I remember when I first started using MVVM I found myself putting not only view logic, but small pieces of business logic in my viewmodels. It was testable and reduced the number of classes related to the front end. These viewmodels were not blobs, but they did take on more responsibilities than a single-responsibility class would have.
Then in 2013 I changed my application design so that any business logic was relegated to a business logic class that was injected into the viewmodel. My viewmodels were now leaner and followed the single-responsibility principal much closer.
Motivation for Thin View Models
Motivation for thin viewmodels is strong and simple: cross-platform.
Given the advent of Xamarin.Forms and its capability to author applications for UWP, IOS, Android, and OS X (Xamarin only), as an application architect I would strongly recommend that applications put their business logic in Portable Class Libraries (PCL) and keep their viewmodels thin. If you do this, you can also share that same business logic with desktop platforms like WPF or Windows Forms.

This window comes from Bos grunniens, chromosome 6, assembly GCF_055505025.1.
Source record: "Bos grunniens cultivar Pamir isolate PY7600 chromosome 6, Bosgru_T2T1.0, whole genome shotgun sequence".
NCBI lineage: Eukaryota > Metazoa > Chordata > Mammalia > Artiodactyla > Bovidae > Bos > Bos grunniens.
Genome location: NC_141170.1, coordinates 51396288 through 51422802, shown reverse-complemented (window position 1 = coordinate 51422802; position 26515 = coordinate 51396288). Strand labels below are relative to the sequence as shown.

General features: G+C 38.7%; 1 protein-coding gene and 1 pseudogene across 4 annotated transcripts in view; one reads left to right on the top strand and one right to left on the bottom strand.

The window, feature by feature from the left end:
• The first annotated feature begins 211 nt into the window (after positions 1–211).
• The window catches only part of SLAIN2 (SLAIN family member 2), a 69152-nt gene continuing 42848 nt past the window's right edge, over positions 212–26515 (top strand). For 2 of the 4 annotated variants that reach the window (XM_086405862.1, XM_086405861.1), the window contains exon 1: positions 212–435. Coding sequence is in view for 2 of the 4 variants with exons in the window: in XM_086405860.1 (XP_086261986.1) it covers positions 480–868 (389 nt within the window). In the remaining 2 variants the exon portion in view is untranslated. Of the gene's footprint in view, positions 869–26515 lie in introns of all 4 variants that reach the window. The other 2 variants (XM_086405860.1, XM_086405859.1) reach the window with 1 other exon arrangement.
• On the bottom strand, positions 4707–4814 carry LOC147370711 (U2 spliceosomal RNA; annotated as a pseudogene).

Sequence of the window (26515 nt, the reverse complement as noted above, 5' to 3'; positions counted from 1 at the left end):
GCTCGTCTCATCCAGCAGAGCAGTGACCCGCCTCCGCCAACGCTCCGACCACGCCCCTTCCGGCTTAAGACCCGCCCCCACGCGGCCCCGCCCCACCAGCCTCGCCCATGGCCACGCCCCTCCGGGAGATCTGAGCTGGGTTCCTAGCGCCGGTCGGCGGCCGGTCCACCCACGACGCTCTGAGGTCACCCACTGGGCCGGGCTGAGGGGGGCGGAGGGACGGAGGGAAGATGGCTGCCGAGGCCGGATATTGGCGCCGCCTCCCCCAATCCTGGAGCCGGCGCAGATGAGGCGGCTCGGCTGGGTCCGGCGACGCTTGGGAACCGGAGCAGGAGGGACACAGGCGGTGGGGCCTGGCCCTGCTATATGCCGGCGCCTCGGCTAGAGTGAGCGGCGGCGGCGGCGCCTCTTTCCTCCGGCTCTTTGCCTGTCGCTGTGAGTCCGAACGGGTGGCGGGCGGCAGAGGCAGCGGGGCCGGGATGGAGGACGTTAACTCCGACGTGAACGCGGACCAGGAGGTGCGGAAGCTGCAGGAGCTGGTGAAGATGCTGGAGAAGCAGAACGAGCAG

If you have platform specific logic you can abstract it behind one or more interfaces and then inject it into the proper layer.
I’m excited about Xamarin.Forms and the potential it has for cross-platform development using .NET programming languages.
While Xamarin.Forms does not currently work with OS X, the PCL libraries you author will. You’ll need to Xamarin Studio to author the OS X UI.
Using this architecture also gives you the advantage of unit and integration testing on a single UI agnostic shared code base.
In the end its about giving yourself, your team, your company the option and capability to meet market driven cross-platform requirements without a rewrite.
Exciting times to be an architect and developer.
Hope this helps someone and have a great day
Just a grain of sand on the worlds beaches.